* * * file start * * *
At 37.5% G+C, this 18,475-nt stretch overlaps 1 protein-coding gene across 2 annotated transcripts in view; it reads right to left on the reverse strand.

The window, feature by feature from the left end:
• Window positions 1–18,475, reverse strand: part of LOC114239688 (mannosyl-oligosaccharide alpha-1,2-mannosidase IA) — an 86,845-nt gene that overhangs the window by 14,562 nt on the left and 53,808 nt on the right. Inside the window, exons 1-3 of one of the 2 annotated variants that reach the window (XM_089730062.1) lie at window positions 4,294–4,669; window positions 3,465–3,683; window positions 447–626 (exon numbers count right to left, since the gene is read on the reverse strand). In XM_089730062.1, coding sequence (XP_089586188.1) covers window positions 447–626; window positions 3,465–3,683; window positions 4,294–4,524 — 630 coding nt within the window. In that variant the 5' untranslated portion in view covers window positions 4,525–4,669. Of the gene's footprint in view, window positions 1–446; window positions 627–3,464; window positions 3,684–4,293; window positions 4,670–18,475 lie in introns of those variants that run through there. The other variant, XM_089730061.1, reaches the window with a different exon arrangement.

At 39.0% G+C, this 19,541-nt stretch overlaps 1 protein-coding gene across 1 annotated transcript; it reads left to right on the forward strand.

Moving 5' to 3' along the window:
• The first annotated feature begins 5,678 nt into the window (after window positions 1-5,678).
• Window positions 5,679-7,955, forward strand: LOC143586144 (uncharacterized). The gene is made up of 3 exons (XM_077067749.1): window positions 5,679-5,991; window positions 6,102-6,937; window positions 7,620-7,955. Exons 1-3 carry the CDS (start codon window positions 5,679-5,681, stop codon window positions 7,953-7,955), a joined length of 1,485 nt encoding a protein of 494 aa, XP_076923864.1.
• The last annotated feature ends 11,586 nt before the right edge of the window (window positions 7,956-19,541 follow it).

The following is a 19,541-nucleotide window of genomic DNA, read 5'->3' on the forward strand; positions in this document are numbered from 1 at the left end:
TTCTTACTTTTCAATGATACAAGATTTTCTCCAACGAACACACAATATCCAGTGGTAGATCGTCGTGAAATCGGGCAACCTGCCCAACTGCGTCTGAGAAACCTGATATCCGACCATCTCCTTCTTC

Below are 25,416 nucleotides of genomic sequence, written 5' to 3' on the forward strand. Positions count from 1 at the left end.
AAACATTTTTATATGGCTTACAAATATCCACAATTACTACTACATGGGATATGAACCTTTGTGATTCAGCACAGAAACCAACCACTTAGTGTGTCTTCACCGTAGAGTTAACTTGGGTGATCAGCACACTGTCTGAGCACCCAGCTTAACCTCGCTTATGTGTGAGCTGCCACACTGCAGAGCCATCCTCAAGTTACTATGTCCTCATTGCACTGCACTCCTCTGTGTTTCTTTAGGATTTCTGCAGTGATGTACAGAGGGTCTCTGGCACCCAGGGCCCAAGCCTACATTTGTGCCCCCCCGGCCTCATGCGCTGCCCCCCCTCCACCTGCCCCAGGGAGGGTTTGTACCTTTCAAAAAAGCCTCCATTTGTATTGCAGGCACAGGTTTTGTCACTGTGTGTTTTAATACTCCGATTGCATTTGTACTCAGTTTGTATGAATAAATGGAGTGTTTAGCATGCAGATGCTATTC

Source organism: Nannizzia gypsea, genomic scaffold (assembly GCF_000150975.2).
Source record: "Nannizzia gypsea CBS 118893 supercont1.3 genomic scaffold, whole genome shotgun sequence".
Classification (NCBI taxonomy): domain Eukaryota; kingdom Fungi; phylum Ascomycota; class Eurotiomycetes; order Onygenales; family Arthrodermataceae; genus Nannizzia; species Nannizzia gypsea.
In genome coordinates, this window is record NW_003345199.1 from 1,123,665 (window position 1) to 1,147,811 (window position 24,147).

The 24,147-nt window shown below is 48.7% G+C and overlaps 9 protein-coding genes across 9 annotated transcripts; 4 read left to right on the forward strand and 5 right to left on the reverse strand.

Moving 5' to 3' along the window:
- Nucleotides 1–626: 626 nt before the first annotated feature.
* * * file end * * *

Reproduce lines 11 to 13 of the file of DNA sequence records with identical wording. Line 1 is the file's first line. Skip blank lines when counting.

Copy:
Below are 25,416 nucleotides of genomic sequence, written 5' to 3' on the forward strand. Positions count from 1 at the left end.
AAACATTTTTATATGGCTTACAAATATCCACAATTACTACTACATGGGATATGAACCTTTGTGATTCAGCACAGAAACCAACCACTTAGTGTGTCTTCACCGTAGAGTTAACTTGGGTGATCAGCACACTGTCTGAGCACCCAGCTTAACCTCGCTTATGTGTGAGCTGCCACACTGCAGAGCCATCCTCAAGTTACTATGTCCTCATTGCACTGCACTCCTCTGTGTTTCTTTAGGATTTCTGCAGTGATGTACAGAGGGTCTCTGGCACCCAGGGCCCAAGCCTACATTTGTGCCCCCCCGGCCTCATGCGCTGCCCCCCCTCCACCTGCCCCAGGGAGGGTTTGTACCTTTCAAAAAAGCCTCCATTTGTATTGCAGGCACAGGTTTTGTCACTGTGTGTTTTAATACTCCGATTGCATTTGTACTCAGTTTGTATGAATAAATGGAGTGTTTAGCATGCAGATGCTATTC

Source organism: Nannizzia gypsea, genomic scaffold (assembly GCF_000150975.2).